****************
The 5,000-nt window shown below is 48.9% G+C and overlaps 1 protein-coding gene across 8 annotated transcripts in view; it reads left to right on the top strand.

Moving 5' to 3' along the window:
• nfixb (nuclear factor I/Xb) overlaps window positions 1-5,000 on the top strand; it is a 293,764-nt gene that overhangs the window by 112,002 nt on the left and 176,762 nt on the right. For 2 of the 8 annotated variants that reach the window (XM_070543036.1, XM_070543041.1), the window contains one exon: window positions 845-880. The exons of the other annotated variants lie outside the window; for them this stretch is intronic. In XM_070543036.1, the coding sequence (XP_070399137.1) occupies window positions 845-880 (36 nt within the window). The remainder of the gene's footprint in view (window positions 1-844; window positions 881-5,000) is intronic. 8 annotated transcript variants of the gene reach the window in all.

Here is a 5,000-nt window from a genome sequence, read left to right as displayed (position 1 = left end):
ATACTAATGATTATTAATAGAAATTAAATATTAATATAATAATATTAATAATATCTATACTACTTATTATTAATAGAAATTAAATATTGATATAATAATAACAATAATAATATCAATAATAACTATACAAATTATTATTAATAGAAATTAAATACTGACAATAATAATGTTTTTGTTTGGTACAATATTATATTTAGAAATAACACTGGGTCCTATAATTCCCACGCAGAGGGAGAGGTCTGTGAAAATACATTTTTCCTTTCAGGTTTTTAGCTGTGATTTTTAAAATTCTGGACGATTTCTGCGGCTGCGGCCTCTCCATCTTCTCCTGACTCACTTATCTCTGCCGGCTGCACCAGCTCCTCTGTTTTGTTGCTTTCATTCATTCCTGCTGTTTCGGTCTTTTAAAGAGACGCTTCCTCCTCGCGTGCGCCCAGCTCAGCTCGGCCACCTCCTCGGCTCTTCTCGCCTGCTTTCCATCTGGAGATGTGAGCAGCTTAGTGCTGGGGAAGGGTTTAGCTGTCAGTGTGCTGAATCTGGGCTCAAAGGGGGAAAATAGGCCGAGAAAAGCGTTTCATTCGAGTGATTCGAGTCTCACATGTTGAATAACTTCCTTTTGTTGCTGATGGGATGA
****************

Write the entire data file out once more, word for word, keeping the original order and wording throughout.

The 5,000-nt window shown below is 48.9% G+C and overlaps 1 protein-coding gene across 8 annotated transcripts in view; it reads left to right on the top strand.

Moving 5' to 3' along the window:
• nfixb (nuclear factor I/Xb) overlaps window positions 1-5,000 on the top strand; it is a 293,764-nt gene that overhangs the window by 112,002 nt on the left and 176,762 nt on the right. For 2 of the 8 annotated variants that reach the window (XM_070543036.1, XM_070543041.1), the window contains one exon: window positions 845-880. The exons of the other annotated variants lie outside the window; for them this stretch is intronic. In XM_070543036.1, the coding sequence (XP_070399137.1) occupies window positions 845-880 (36 nt within the window). The remainder of the gene's footprint in view (window positions 1-844; window positions 881-5,000) is intronic. 8 annotated transcript variants of the gene reach the window in all.

Here is a 5,000-nt window from a genome sequence, read left to right as displayed (position 1 = left end):
ATACTAATGATTATTAATAGAAATTAAATATTAATATAATAATATTAATAATATCTATACTACTTATTATTAATAGAAATTAAATATTGATATAATAATAACAATAATAATATCAATAATAACTATACAAATTATTATTAATAGAAATTAAATACTGACAATAATAATGTTTTTGTTTGGTACAATATTATATTTAGAAATAACACTGGGTCCTATAATTCCCACGCAGAGGGAGAGGTCTGTGAAAATACATTTTTCCTTTCAGGTTTTTAGCTGTGATTTTTAAAATTCTGGACGATTTCTGCGGCTGCGGCCTCTCCATCTTCTCCTGACTCACTTATCTCTGCCGGCTGCACCAGCTCCTCTGTTTTGTTGCTTTCATTCATTCCTGCTGTTTCGGTCTTTTAAAGAGACGCTTCCTCCTCGCGTGCGCCCAGCTCAGCTCGGCCACCTCCTCGGCTCTTCTCGCCTGCTTTCCATCTGGAGATGTGAGCAGCTTAGTGCTGGGGAAGGGTTTAGCTGTCAGTGTGCTGAATCTGGGCTCAAAGGGGGAAAATAGGCCGAGAAAAGCGTTTCATTCGAGTGATTCGAGTCTCACATGTTGAATAACTTCCTTTTGTTGCTGATGGGATGA